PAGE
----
FinanceAsia Magazine

Issue: June 2013

Running out of room

Central banks, led by Great Depression-era scholar Ben Bernanke, have helped save the world from outright economic collapse.They understood the role that monetary stimulus could play in enabling banks to repair balance sheets, to support indebted homeowners, and, most of all, to give governments a period of time to enact reforms to engineer a permanent escape from sovereign debt crises.

Quantitative easing has not been cost-free. The liquidity generated has not been lent on by commercial banks. Instead it has gone into financial assets. Companies have deleveraged but, similarly, have chosen to use their vast cash horde for financial engineering rather than investment.

Private actors cannot be blamed for self interest, but the net effect has been to delay recovery, postpone investment and avoid hiring. Without consumers, credit creation or the resuscitation of animal spirits, banks and corporations will ultimately hit the wall no matter how much cash they hold.

This suggests the policies that central banks have enacted to save the world are becoming counterproductive. The reason that animal spirits remain caged is that businesses do not know how to make profits other than by cutting costs. When the risk-free rate of return is zero — or actually negative, adjusted for inflation — it’s hard to make money. That has been especially true in banking, which must contend with complex and costly new regulation at the same time as its ability to generate credit is suppressed.

The US is entering its fifth year of QE. Although the Fed will have its critics, I think history will look kindly on Bernanke’s gambit. He gave policymakers the breathing space to make some important changes. Unfortunately, America’s politicians have wasted most of that opportunity, but at least its banks were forced to quickly recapitalise, usually against their will, and lending activity is picking up as housing markets heal.

In our neighbourhood, Japan has been the latest convert to massive QE, but here its government appears to be squandering its breathing space even more quickly. Shinzo Abe’s June 5 speech was meant to outline his agenda for structural reforms to make Japan’s economy more open and competitive. It did none of that, and instead it appears that Abe is relying entirely upon a potential trade deal with America to pass the buck.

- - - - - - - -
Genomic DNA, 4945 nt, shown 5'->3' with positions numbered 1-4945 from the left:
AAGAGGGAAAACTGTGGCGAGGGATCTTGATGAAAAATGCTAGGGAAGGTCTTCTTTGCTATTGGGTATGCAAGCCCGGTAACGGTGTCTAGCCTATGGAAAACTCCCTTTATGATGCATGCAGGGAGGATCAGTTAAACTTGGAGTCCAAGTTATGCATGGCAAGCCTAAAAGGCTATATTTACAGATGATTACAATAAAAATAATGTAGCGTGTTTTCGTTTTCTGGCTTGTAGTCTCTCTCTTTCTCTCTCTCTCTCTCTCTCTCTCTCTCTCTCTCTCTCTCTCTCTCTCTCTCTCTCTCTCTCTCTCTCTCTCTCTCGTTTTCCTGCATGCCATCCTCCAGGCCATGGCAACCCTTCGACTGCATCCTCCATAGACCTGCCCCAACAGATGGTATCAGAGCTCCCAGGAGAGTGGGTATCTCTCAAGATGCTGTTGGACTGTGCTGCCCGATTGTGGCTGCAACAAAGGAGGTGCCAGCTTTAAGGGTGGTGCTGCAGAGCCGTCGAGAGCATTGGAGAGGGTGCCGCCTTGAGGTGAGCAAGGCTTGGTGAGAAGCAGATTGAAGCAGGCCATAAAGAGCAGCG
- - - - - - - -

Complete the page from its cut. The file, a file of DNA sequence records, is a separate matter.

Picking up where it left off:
Japanese investors will absolutely not hold onto loss-making JGBs; the idea that domestic debt is ‘safe’ is dangerous nonsense. Japan’s debt-to-GDP ratio is out of control and Abe’s programme to borrow even more is looking increasingly absurd without a meaningful shock to zombie entities still stalking Japan Inc. He and his mates at the BoJ should remember too that US QE depends implicitly on the dollar’s privileged position as the world’s reserve currency. Japan has embarked on QE without many of the props the US enjoyed five years ago, and the political window of opportunity bequeathed by monetary easing is already starting to close.


I am delighted to announce the appointment of Alison Tudor-Ackroyd as editor of FinanceAsia. She brings industry knowledge and flair thanks to her experience at the Wall Street Journal and Reuters in Hong Kong and Tokyo. I will continue as editorial director, working with Alison and the FA team on our brand’s offering, but from next month I will hand over this page to its rightful author.

Jame DiBiasio, editorial director


About FinanceAsia Magazine

Established in 1996, FinanceAsia is the leading publisher of financial news in the Asia-Pacific region. Our combination of print and online products provide the latest news, analysis and insight into Asia’s financial markets.

Published monthly from our office in Hong Kong, FinanceAsia magazine provides our readers with the latest financial trends, interviews, features and investigative reports. The publication has a readership of key decision-makers at corporations, governments, investment and commercial banks, institutional investors, asset managers, brokers, traders and financial intermediaries.

Our regular sections include:

Data Story
We look at the key data behind a topical theme in Asian finance, showcased with an array of graphs and tables.

A monthly opinion column from the FinanceAsia editorial team. We provide our thoughts on a topic making the headlines.

Deal of the Month
Our regular two-page spread with its signature artwork and in-depth analysis examines the equity, debt or M&A deal that we feel has had the biggest impact on the Asian capital markets that month.

Investor Dialogue
For company CEOs and CFOs, what investors think is a critical concern, and in this column we help them understand just this. Each month we speak to a Chief Investment Officer of a top fund and outline their views on corporate governance, what stocks they like and where they expect to generate the best returns.

A monthly opinion piece from a respected author or commentator on Asian business, finance or economics.

People on the Move
Here we summarise the key hires, fires and moves at the region’s banks, highlighting at least one major move each month.

Deal Tracker
We examine the major primary markets deals of the month and comment on the quality of the debt or equity transaction and the secondary market performance.

The Arts of Finance
A light-hearted look at investment opportunities surrounding the arts business in Asia.


Print Edition

FinanceAsia Print Edition